Jane’s student loan debt is now exceeding 1.2 million dollars. This forces her to prioritize jobs with an early start date and high compensation over one that’s aligned to her career goal. Equipped with a bachelor’s degree Jane could strategically search for her dream job, but that will take some time, and her family needs her help now. Pressured by her circumstances, she takes the first job opportunity she finds, even though it is not one she enjoys. To make matters worse, she is still not earning enough from her current job to make loan payments, pay living expenses, assist her ill mother, and younger siblings. As Jane’s income gradually increases, so will her student debt because of its annual compound interest. Eventually, Jane might be faced with a very difficult decision. To either, assist her ill mother, and siblings and possibly render herself insolvent, or pay off her debt and deny her underprivileged family much-needed assistance. However, Jane remains very confident that she will eventually figure out a way to do both. She reminded me that she solved a seemingly impossible problem before, therefore, by gods grace, she will do it again!

Jane’s message

Jane is an exceptional young woman; she obtained a bachelor’s degree under very difficult circumstances. She remained focused and performed well academically. I am inspired by Jane’s big heart and strong spirit. She is a kind and loving daughter who aims to free her family from the old rusty shackles of poverty once and for all. Jane’s story shows that despite how accomplished and composed others may seem, we all have our unique challenges. Therefore, we must remain strong and overcome them, even the ones that seem impossible. Furthermore, one should never make the mistake of underestimating a young woman simply because of her family or home community.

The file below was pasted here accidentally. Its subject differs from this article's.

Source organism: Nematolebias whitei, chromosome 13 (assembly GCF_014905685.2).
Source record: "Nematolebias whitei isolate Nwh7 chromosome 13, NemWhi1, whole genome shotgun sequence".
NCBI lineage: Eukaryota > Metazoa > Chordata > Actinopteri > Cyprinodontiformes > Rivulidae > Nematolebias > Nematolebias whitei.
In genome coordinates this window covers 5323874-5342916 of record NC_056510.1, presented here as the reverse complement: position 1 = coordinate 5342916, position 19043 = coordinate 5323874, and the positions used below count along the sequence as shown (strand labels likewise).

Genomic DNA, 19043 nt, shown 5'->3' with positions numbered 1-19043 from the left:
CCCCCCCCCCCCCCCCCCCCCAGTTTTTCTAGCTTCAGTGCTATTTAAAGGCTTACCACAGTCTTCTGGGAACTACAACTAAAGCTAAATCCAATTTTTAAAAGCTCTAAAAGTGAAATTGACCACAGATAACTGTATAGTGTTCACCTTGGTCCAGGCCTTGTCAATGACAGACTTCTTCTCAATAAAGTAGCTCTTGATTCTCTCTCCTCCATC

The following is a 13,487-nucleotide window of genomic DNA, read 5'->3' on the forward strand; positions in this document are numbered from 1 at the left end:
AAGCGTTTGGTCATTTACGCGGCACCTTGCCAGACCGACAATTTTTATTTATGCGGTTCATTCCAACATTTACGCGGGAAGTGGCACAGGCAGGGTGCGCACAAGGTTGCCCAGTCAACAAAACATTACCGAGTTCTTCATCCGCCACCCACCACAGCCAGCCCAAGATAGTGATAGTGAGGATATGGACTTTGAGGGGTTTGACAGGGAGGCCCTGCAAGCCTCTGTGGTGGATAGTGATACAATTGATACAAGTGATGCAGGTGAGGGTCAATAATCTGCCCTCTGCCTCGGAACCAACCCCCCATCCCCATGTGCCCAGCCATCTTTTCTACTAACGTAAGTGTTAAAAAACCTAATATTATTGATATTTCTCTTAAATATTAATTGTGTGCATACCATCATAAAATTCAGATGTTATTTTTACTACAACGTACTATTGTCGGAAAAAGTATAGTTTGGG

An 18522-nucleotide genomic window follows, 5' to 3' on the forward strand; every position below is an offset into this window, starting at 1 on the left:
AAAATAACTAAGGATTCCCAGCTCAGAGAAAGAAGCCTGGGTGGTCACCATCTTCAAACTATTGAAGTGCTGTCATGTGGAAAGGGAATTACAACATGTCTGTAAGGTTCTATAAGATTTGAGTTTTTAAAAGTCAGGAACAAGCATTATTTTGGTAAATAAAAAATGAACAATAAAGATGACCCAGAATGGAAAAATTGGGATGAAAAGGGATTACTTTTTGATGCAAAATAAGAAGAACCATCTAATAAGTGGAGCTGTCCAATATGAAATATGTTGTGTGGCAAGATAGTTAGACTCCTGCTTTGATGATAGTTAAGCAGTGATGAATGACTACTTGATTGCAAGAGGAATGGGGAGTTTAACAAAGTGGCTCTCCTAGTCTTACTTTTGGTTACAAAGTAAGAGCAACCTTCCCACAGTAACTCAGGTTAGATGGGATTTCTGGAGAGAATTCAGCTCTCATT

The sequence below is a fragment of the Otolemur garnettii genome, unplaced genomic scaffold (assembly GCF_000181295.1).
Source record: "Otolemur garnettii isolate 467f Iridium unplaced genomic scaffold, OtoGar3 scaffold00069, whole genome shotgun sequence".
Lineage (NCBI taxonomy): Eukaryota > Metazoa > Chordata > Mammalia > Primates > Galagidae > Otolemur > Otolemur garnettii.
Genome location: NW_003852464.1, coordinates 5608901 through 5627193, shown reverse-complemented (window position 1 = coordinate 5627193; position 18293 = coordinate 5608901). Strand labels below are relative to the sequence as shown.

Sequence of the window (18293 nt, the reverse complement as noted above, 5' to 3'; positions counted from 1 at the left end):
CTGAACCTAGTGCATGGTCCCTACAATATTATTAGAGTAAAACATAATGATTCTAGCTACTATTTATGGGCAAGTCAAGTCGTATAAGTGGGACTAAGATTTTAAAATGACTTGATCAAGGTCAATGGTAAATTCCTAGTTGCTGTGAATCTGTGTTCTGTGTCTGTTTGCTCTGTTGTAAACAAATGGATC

To Pay or Not to Pay

It is my opinion that students like Jane from underprivileged families should not be required to pay their student loan debt. I believe it should be easier for these students to present their case to Jamaica’s Student Loan Bureau and have their debt acquitted. Jane has family dependents who are impoverished and severely ill. It is simply not fair for an educated Jamaican to be burdened by student debt to such an extent. If Jane’s debt was to be acquitted, she would be able to gradually and sustainably invest the 1.2 million dollars owed towards building her family’s combined wealth, thus, lifting them out of poverty.

At the very least, I think Jamaica’s Student Loan Bureau SLB should offer a zero-interest option to students from extremely poor families. Such an option would allow students to pursue their education and pay off their debt over a longer period. The National Housing Trust NHT has a zero-interest option for very low-income earners. Therefore, I do believe that such an option would be feasible by the SLB. Any country that aims to develop its economy sustainably, needs to create enough feasible ways for low-income families to access higher education. The suggestions above will not automatically solve such a complex problem, but it definitely would be a step in the right direction.

Start a Discussion

please answer the following questions in the comments below

  • What are your thoughts on the matter?
  • What do you think the SLB should do to help students like Jane?


The SLB should offer to impoverish students zero-interest, long-term loans because….

I think the SLB is already doing enough for poor students because…

note: this article is a depiction of a real person’s true circumstances. Therefore, a fictitious name was used and some personal details were withheld to ensure that said person’s identity remains confidential. 

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Shane BrownAnna Recent comment authors
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First I’d like to say that Jane’s story is a tragic reality that many persons are faced with.
However, I don’t think it’s feasible for a company that loans capital to have offers with 0% interest rates. How would that make returns on their investment? Instead, I think a lower interest rate for a person with unique living conditions could be a better option.

Great article nonetheless